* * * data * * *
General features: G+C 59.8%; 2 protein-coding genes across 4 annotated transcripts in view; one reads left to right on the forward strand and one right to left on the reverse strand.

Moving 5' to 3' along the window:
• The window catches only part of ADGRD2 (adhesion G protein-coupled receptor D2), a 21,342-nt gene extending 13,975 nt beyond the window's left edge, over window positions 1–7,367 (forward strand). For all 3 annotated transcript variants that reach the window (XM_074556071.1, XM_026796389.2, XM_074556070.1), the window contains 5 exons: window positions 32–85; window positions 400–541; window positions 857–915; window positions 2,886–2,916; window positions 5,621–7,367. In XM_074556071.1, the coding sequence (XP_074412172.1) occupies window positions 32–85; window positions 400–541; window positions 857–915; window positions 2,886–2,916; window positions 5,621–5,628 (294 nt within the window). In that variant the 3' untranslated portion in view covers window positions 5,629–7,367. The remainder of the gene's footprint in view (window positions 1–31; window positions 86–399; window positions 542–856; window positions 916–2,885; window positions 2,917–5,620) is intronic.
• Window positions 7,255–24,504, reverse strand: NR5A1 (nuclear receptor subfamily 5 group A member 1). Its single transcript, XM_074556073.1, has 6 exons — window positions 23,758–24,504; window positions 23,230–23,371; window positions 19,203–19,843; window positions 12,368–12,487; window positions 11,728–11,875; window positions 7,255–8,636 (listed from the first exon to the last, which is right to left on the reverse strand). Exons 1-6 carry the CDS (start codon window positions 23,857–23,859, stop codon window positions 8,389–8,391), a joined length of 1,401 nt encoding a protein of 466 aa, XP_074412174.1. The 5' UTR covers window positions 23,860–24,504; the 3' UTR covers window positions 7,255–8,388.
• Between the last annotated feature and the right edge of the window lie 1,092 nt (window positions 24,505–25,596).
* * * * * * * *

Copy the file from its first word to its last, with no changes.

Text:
General features: G+C 59.8%; 2 protein-coding genes across 4 annotated transcripts in view; one reads left to right on the forward strand and one right to left on the reverse strand.

Moving 5' to 3' along the window:
• The window catches only part of ADGRD2 (adhesion G protein-coupled receptor D2), a 21,342-nt gene extending 13,975 nt beyond the window's left edge, over window positions 1–7,367 (forward strand). For all 3 annotated transcript variants that reach the window (XM_074556071.1, XM_026796389.2, XM_074556070.1), the window contains 5 exons: window positions 32–85; window positions 400–541; window positions 857–915; window positions 2,886–2,916; window positions 5,621–7,367. In XM_074556071.1, the coding sequence (XP_074412172.1) occupies window positions 32–85; window positions 400–541; window positions 857–915; window positions 2,886–2,916; window positions 5,621–5,628 (294 nt within the window). In that variant the 3' untranslated portion in view covers window positions 5,629–7,367. The remainder of the gene's footprint in view (window positions 1–31; window positions 86–399; window positions 542–856; window positions 916–2,885; window positions 2,917–5,620) is intronic.
• Window positions 7,255–24,504, reverse strand: NR5A1 (nuclear receptor subfamily 5 group A member 1). Its single transcript, XM_074556073.1, has 6 exons — window positions 23,758–24,504; window positions 23,230–23,371; window positions 19,203–19,843; window positions 12,368–12,487; window positions 11,728–11,875; window positions 7,255–8,636 (listed from the first exon to the last, which is right to left on the reverse strand). Exons 1-6 carry the CDS (start codon window positions 23,857–23,859, stop codon window positions 8,389–8,391), a joined length of 1,401 nt encoding a protein of 466 aa, XP_074412174.1. The 5' UTR covers window positions 23,860–24,504; the 3' UTR covers window positions 7,255–8,388.
• Between the last annotated feature and the right edge of the window lie 1,092 nt (window positions 24,505–25,596).